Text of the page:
Review: Art of Rally
We’ve been quite lucky with racing games in 2020. First off there was the release of the awesome Hotshot Racing, and now we are treated to the excellent Art of Rally. The big question is, can it take pole position from my favourite top down racer Mantis Burn Racing?
The first thing to strike me about Art of Rally are the absolutely beautiful graphics. There is so much talk at the moment about ray tracing, more powerful graphics cards, as well as new consoles which are capable of 4k gaming. Don’t get me wrong, I love graphics pushing the technological boundaries, but there is something timeless about the look of Art of Rally.
The ‘art’ in the title of the game perfectly sums up how I would describe the overall look, as it feels like a work of art. The game has a pastel shade quality which looks absolutely stunning in places. When you are racing through a snowy tundra and see the glow of the sunset hit the screen it really makes the game pop! The cars themselves looks fantastic as they snake and weave around the various tracks, especially as the dirt and the smoke kicks up from under the tyres as you speed around the corners.
No matter how good the game looks, handling is the most important thing when it comes to driving games, and Art of Rally does a great job when you’re behind the wheel. I’ve never been in a rally car before, but I can imagine part of the thrill is fighting with the steering wheel, as you desperately try to keep the car on the road. There is a sense of weight as your car takes a corner, and you can definitely tell the difference when you’re racing on a road, compared to racing in a snowy or muddy area.
Art of Rally takes a top down viewpoint, but the camera can be changed to a chase mode which hovers slightly above the back of your car. I prefer this view from a racing standpoint, but the birds eye view gives you more perspective of the gorgeous world, so it comes down to personal preference.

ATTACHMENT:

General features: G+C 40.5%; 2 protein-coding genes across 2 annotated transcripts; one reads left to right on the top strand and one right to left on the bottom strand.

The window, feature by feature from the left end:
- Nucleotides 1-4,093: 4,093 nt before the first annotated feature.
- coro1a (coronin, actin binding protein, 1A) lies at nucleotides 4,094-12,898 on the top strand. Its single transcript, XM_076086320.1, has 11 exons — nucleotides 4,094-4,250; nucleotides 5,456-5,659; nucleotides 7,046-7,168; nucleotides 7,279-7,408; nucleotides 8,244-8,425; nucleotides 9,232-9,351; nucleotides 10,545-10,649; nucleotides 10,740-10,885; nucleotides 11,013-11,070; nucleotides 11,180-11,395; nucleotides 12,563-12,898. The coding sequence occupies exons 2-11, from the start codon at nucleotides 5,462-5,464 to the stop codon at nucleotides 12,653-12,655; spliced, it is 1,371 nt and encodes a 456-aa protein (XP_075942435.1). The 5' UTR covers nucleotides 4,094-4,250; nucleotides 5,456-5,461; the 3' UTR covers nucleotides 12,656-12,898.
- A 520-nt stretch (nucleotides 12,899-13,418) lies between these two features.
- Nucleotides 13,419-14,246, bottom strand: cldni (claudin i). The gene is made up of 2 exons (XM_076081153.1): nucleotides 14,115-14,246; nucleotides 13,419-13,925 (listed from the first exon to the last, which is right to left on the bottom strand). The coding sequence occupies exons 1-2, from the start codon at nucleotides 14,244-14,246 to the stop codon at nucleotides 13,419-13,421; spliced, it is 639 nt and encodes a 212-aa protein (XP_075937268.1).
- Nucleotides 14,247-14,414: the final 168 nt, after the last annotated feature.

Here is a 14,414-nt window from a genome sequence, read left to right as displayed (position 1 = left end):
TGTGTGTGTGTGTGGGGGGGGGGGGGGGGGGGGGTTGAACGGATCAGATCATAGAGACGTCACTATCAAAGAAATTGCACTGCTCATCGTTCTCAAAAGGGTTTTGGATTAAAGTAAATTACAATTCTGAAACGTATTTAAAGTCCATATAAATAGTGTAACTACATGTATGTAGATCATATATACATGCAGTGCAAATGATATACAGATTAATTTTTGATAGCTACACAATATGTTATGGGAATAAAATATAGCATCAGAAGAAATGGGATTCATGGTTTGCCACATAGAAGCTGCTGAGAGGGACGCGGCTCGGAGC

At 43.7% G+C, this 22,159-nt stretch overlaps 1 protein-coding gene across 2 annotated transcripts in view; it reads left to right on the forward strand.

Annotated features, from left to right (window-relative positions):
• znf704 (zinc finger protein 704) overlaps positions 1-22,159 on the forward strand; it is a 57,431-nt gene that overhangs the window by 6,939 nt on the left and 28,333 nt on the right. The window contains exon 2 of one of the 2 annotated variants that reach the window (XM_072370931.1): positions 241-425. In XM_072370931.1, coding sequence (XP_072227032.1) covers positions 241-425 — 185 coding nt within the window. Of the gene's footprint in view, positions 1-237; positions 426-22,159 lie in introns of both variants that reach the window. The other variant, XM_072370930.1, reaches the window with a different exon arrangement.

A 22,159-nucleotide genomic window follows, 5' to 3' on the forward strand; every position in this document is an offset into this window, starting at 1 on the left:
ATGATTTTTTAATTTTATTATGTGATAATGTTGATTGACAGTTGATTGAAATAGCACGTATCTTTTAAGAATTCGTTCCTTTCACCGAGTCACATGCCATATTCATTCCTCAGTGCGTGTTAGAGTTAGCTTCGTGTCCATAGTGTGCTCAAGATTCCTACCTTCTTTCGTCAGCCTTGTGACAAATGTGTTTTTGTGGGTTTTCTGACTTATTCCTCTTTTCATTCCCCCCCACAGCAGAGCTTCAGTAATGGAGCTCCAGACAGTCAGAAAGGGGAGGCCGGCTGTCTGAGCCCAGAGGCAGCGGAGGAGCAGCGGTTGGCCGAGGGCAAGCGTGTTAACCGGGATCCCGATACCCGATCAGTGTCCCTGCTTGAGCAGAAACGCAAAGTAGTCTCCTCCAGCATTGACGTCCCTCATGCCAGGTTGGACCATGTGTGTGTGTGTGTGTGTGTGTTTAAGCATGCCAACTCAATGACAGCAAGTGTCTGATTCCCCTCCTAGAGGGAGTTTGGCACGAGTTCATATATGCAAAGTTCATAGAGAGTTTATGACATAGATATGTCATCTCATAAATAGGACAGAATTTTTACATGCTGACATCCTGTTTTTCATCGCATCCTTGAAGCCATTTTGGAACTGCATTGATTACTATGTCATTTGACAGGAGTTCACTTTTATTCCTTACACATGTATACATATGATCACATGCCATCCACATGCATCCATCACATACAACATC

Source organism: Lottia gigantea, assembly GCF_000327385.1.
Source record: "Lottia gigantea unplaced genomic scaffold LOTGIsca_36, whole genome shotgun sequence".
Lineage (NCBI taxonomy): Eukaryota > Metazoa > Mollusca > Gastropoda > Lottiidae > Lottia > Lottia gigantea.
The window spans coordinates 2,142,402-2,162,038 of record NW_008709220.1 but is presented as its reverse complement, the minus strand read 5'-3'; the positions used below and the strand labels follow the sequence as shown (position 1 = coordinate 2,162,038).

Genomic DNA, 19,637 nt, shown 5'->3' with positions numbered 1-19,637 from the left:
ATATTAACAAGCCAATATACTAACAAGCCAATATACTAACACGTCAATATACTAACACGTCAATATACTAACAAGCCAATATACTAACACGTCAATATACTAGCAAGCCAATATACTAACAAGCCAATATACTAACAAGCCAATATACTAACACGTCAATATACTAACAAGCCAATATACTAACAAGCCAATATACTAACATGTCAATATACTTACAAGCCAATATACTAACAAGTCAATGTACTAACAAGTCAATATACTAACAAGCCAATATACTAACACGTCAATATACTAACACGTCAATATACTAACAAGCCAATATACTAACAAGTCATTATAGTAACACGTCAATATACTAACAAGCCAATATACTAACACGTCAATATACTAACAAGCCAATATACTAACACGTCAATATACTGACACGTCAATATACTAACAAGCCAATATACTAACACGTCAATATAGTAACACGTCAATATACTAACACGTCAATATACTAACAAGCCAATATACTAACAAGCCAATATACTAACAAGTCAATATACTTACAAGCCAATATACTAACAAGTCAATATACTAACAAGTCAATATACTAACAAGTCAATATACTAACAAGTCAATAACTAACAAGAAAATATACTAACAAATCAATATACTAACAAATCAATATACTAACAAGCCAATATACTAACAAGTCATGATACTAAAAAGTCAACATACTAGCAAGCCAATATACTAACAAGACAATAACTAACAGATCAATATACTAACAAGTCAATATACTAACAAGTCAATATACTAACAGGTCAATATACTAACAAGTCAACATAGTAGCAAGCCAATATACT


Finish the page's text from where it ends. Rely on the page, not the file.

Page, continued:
Art of Rally takes you on a journey through the golden years and decades of rally driving, with over 60 rally stages set in Finland, Sardinia, Norway, Japan and Germany. Each area has its own distinctive feel which takes you from snowy and muddy terrain, to careening around corners in blossom filled forests.
As you progress through the races there are new cars to unlock, as well as new liveries. In fact, there are over 50 cars available as you progress. There aren’t any licenced vehicles in the game, but you can tell exactly what they are by looking at them. For example, the Meanie is a Mini and The Esky is a Ford Escort.
The one slight criticism I have is you are always racing to get the fastest time, rather than racing against other drivers. I know rally driving is a different sport to racing, but this would have been a nice option to have. The career mode will keep you busy for a while, as well as the other modes which include:
- Time Attack
- Custom Rally
- Online Events
- Free Roam
Art of Rally is a fantastic racing game! It looks awesome and has lots to unlock and keep you occupied. I still think Mantis Burn Racing is my favourite racing game featuring a top down viewpoint, but Art of Rally pushes it to the limit.
Art of Rally is out now on PC.
Review by Chris.